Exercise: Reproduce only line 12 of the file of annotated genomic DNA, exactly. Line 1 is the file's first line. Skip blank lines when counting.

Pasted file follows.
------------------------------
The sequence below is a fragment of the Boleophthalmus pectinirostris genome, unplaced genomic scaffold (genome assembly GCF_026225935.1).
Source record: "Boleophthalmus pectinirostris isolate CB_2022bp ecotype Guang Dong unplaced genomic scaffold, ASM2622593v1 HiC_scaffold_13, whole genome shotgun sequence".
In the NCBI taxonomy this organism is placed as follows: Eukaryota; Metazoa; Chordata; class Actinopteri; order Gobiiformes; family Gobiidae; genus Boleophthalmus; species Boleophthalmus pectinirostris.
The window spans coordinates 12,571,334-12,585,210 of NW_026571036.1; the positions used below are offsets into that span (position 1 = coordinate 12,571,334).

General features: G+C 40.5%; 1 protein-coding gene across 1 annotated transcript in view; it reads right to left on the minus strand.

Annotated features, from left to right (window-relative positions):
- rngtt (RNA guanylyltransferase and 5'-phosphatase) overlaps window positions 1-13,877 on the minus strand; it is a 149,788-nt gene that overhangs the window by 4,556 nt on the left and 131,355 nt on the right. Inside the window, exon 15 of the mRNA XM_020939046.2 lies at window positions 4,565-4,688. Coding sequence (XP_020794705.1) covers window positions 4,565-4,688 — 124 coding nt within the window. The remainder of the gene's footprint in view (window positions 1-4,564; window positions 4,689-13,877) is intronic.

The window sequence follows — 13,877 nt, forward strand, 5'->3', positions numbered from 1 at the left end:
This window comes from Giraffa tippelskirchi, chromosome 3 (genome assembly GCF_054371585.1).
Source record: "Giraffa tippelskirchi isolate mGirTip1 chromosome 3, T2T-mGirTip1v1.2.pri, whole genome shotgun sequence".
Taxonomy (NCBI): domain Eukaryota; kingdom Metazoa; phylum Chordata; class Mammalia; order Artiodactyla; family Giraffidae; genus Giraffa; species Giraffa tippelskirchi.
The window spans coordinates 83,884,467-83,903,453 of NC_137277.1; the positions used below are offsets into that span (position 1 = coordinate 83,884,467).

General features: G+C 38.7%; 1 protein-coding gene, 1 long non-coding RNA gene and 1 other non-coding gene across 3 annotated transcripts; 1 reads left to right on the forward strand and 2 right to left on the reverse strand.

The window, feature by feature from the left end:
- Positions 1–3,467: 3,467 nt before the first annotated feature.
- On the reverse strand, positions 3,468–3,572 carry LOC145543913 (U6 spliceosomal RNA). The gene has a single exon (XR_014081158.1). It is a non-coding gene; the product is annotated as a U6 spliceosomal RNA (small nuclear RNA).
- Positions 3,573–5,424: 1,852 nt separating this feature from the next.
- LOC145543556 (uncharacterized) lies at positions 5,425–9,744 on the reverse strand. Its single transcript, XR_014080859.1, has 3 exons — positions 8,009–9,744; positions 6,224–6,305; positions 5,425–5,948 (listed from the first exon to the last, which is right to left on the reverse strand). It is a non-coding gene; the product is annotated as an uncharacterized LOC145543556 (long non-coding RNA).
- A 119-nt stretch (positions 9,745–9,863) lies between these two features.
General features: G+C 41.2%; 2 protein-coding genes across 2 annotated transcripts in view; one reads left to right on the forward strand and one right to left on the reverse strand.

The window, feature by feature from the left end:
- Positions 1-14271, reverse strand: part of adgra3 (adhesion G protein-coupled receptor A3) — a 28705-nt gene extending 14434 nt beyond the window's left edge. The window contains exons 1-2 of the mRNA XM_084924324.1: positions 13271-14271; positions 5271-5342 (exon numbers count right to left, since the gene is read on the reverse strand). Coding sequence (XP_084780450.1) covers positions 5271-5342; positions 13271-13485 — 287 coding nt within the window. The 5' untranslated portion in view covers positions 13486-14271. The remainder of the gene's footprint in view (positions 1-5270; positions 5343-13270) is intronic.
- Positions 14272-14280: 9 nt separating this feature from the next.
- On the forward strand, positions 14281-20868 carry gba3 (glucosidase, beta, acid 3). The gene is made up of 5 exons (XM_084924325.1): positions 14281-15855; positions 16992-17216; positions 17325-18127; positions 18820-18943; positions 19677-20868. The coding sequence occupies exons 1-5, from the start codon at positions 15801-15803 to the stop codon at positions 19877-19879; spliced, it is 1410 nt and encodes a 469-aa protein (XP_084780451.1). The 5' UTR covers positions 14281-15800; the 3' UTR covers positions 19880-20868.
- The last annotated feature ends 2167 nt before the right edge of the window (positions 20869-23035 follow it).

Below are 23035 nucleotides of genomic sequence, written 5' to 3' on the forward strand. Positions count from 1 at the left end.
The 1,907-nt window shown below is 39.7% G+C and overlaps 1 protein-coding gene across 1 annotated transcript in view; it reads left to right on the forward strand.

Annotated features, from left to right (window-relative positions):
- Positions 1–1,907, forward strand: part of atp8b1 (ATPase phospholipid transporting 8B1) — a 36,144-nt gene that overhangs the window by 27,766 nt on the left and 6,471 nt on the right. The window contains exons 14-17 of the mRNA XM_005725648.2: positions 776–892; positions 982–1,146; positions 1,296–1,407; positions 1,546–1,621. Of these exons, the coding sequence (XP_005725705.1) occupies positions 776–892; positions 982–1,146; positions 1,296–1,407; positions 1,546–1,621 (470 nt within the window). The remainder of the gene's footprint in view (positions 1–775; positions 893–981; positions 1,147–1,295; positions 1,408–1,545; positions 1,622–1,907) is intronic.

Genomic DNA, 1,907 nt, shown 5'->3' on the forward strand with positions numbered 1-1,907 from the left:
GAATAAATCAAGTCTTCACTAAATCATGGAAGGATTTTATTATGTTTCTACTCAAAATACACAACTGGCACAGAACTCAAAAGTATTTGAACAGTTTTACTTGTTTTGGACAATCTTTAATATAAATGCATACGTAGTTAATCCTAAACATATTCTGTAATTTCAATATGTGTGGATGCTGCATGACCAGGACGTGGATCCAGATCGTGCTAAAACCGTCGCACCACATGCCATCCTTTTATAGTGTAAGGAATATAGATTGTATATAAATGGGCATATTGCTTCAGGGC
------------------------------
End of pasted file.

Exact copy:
The window spans coordinates 83,884,467-83,903,453 of NC_137277.1; the positions used below are offsets into that span (position 1 = coordinate 83,884,467).